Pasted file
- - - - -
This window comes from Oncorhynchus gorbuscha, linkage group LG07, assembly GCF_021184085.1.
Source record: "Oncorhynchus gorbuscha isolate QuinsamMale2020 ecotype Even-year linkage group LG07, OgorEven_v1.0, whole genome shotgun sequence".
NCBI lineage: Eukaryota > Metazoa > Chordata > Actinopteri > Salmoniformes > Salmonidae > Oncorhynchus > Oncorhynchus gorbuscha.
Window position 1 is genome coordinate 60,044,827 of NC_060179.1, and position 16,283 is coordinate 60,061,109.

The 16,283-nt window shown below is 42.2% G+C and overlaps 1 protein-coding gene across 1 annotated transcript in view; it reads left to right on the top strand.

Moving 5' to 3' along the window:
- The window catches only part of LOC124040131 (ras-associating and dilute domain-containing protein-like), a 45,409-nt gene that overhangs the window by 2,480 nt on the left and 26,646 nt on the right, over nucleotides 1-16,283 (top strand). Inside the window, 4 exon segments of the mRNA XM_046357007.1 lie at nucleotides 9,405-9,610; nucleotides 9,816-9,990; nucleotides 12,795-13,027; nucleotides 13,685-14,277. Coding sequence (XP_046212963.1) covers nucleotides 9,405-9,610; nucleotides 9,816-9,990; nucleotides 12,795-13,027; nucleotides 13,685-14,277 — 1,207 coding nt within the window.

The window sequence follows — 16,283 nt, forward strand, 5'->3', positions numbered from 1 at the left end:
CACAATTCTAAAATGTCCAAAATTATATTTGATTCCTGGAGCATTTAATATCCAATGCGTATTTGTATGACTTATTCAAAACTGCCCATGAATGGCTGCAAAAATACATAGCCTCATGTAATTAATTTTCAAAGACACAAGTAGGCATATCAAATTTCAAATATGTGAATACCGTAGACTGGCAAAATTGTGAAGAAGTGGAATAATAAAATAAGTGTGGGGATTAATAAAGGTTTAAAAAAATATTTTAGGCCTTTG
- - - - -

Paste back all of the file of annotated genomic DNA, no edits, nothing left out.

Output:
This window comes from Oncorhynchus gorbuscha, linkage group LG07, assembly GCF_021184085.1.
Source record: "Oncorhynchus gorbuscha isolate QuinsamMale2020 ecotype Even-year linkage group LG07, OgorEven_v1.0, whole genome shotgun sequence".
NCBI lineage: Eukaryota > Metazoa > Chordata > Actinopteri > Salmoniformes > Salmonidae > Oncorhynchus > Oncorhynchus gorbuscha.
Window position 1 is genome coordinate 60,044,827 of NC_060179.1, and position 16,283 is coordinate 60,061,109.

The 16,283-nt window shown below is 42.2% G+C and overlaps 1 protein-coding gene across 1 annotated transcript in view; it reads left to right on the top strand.

Moving 5' to 3' along the window:
- The window catches only part of LOC124040131 (ras-associating and dilute domain-containing protein-like), a 45,409-nt gene that overhangs the window by 2,480 nt on the left and 26,646 nt on the right, over nucleotides 1-16,283 (top strand). Inside the window, 4 exon segments of the mRNA XM_046357007.1 lie at nucleotides 9,405-9,610; nucleotides 9,816-9,990; nucleotides 12,795-13,027; nucleotides 13,685-14,277. Coding sequence (XP_046212963.1) covers nucleotides 9,405-9,610; nucleotides 9,816-9,990; nucleotides 12,795-13,027; nucleotides 13,685-14,277 — 1,207 coding nt within the window.

The window sequence follows — 16,283 nt, forward strand, 5'->3', positions numbered from 1 at the left end:
CACAATTCTAAAATGTCCAAAATTATATTTGATTCCTGGAGCATTTAATATCCAATGCGTATTTGTATGACTTATTCAAAACTGCCCATGAATGGCTGCAAAAATACATAGCCTCATGTAATTAATTTTCAAAGACACAAGTAGGCATATCAAATTTCAAATATGTGAATACCGTAGACTGGCAAAATTGTGAAGAAGTGGAATAATAAAATAAGTGTGGGGATTAATAAAGGTTTAAAAAAATATTTTAGGCCTTTG